47. 47. quantum.infoquantum.info Great... but what is all this good for? Dowling & Milburn, Philosophical Transactions of the Royal Society of London A 361, 1655 (2003) The First Quantum Revolution: Using quantum mechanics to predict interesting physical behaviour - Wave/particle duality - Entanglement The Second Quantum Revolution: Engineered quantum systems - Quantum technologies - Quantum computers - Quantum communications “...there is a Second Quantum Revolution coming — which will be responsible for most of the key physical technological advances for the 21st Century”
  48. 48. quantum.infoquantum.info Great... but what is all this good for? Dowling & Milburn, Philosophical Transactions of the Royal Society of London A 361, 1655 (2003) The First Quantum Revolution: Using quantum mechanics to predict interesting physical behaviour - Wave/particle duality - Entanglement The Second Quantum Revolution: Engineered quantum systems - Quantum technologies - Quantum computers - Quantum communication Wave-particle duality Entanglement In the last 10 years, >10,000 papers on Quantum Information Science “...there is a Second Quantum Revolution coming — which will be responsible for most of the key physical technological advances for the 21st Century”
  49. 49. Quantum Computing: The Second Quantum Revolution
  50. 50. quantum.infoquantum.info Classical computing insoluble soluble insoluble easy Nomenclature easy = “tractable” = “efficiently computable” hard = “intractable” = “not efficiently computable” factoring travelling salesman hard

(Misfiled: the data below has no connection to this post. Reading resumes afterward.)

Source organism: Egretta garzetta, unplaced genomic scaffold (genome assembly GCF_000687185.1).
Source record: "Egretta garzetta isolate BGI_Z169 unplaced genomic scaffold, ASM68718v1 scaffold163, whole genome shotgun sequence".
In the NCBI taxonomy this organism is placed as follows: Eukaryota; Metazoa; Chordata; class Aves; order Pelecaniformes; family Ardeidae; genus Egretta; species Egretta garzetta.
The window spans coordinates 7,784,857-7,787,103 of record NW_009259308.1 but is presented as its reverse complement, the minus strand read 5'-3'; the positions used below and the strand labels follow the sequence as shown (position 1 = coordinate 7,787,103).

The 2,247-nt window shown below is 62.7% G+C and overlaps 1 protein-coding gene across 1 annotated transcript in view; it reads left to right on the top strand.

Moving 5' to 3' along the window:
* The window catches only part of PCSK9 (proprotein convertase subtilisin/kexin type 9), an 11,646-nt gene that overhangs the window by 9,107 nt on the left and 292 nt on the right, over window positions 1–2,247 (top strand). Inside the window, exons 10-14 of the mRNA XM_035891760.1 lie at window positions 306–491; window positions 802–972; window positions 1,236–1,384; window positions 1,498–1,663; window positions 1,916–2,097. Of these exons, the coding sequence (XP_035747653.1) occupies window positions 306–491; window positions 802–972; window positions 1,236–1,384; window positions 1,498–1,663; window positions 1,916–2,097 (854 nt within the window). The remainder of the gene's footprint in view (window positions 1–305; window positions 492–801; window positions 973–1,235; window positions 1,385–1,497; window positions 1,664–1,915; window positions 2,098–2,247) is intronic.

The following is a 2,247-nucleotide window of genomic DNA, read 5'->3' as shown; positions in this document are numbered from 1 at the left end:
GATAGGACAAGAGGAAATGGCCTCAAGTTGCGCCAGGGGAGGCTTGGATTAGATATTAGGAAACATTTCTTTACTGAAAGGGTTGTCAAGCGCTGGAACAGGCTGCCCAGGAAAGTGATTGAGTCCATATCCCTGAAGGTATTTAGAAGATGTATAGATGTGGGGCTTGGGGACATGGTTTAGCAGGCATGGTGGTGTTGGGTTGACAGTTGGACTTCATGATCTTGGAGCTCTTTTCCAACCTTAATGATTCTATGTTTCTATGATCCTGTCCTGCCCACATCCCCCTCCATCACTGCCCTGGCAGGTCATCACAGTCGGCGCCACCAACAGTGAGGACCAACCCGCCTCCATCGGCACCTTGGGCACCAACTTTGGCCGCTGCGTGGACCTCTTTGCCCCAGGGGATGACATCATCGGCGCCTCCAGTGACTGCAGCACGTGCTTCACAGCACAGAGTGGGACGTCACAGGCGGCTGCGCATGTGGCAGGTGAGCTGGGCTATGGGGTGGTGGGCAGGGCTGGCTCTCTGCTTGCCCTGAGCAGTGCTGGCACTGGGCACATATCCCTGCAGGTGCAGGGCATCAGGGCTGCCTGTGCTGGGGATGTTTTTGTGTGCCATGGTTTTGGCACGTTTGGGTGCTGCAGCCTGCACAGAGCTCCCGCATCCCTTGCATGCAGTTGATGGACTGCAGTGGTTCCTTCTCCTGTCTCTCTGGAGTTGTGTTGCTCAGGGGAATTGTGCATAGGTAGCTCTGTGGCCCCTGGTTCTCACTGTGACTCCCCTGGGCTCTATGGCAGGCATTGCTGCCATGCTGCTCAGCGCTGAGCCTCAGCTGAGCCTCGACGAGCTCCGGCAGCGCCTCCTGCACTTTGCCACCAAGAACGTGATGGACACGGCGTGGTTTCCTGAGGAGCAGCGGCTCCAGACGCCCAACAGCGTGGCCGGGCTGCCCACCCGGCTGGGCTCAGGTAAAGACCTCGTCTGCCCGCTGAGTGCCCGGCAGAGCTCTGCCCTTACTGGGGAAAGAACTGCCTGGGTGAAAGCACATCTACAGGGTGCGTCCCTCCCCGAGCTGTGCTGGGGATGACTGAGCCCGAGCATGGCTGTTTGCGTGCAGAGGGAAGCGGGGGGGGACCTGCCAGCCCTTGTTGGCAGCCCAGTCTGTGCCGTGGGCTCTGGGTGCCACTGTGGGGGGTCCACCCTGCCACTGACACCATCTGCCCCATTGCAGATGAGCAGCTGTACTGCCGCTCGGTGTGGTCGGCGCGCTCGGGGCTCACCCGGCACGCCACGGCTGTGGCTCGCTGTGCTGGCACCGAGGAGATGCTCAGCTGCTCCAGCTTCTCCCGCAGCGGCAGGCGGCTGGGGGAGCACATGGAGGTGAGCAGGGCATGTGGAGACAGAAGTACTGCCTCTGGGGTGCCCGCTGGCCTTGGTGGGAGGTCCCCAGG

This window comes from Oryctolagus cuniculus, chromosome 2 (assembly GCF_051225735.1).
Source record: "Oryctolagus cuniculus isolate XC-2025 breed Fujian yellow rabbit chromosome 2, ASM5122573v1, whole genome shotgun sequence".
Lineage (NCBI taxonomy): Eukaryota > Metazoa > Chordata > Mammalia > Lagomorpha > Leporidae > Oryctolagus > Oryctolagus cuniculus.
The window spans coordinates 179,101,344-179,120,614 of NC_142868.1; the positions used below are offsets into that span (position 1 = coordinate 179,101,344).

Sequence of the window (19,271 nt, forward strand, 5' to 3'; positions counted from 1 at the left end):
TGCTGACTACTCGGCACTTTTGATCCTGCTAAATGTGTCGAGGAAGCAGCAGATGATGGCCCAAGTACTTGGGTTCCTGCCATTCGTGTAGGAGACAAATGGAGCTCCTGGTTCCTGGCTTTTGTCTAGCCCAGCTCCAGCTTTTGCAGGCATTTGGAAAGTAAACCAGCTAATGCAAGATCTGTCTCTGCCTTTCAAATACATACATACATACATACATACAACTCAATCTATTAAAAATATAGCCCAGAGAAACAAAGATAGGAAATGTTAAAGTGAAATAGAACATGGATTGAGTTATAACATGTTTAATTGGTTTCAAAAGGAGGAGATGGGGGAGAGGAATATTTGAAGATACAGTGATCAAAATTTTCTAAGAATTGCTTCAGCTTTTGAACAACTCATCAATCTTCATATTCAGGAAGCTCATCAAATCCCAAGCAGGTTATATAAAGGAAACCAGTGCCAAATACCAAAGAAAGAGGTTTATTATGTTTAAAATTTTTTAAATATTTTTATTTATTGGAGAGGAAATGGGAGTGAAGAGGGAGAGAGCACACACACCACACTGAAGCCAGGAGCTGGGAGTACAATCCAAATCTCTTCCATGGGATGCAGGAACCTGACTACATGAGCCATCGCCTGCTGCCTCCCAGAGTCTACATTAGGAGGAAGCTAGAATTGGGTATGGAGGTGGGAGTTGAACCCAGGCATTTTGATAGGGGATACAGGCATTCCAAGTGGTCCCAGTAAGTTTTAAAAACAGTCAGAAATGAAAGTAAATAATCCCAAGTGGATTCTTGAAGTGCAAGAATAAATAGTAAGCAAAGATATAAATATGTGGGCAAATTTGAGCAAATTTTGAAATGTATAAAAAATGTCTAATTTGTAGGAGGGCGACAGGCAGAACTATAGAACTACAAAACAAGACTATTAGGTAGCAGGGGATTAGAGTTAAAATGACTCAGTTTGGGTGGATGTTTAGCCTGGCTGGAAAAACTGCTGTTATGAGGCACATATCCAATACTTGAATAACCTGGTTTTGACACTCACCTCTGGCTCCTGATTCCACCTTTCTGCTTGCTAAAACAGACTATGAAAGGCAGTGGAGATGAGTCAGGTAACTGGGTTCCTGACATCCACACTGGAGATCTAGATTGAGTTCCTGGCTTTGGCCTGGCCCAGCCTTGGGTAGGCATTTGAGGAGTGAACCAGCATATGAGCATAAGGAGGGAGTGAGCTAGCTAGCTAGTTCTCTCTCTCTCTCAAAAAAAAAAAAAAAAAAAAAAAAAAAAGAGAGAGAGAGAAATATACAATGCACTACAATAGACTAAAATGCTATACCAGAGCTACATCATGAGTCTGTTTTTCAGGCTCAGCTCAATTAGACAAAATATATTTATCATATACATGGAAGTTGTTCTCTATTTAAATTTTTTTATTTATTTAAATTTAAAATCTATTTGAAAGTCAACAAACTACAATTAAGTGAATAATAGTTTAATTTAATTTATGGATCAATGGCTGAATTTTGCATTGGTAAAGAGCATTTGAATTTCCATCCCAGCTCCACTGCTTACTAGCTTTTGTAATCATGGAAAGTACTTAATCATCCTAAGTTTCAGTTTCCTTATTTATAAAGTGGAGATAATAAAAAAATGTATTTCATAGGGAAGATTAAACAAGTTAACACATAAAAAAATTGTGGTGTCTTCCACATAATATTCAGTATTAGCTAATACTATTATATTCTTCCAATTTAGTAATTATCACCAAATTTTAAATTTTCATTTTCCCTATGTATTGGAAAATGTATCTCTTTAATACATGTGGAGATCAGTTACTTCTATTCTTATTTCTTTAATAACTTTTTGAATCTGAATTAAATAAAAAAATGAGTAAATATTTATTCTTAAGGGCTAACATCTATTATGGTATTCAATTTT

51. 51. quantum.infoquantum.info Quantum computing insoluble soluble insoluble hard Nomenclature easy = “tractable” = “efficiently computable” hard = “intractable” = “not efficiently computable” factoring travelling salesman Quantum computers are interesting physical systems in their own right easy
  52. 52. quantum.infoquantum.info Quantum computing everywhere? • To build a quantum computer, need 2-level quantum systems — qubits • Over 20 physical systems currently being experimentally investigated
  53. 53. quantum.info Quantum Qubits quantum.info Computing Classical Bits, binary digits 0 1 0 1 0+1 Gates can be irreversible INPUT OUTPUT A B A AND B 0 0 1 0 1 1 1 0 1 1 1 0 NAND can be reversible Toffoli INPUT OUTPUT A B C A B C 0 0 0 0 0 0 0 0 1 0 0 1 0 1 0 0 1 0 0 1 1 0 1 1 1 0 0 1 0 0 1 0 1 1 0 1 1 1 0 1 1 1 1 1 1 1 1 0 0+i1 Gates must be reversible CNOT INPUT OUTPUT A B A B 0 0 0 0 0 1 0 1 1 0 1 1 1 1 1 0 0+1 0 00+11
  54. 54. quantum.infoquantum.info Where are we with quantum computers?
  55. 55. quantum.infoquantum.info - Single photons Where are we with quantum computers now?
  56. 56. quantum.infoquantum.info Where are we with quantum computers now? - Single photons - Trapped ions
  57. 57. quantum.infoquantum.info - Single photons - Trapped ions - Superconducting circuits Where are we with quantum computers now?
  58. 58. quantum.infoquantum.info Where are we with quantum computers now? - Solving small scale problems
  59. 59. quantum.infoquantum.info Where are we with quantum computers now? - Solving small scale problems Factoring numbers into primes - Shor’s Algorithm insoluble hard factoring travelling salesman easy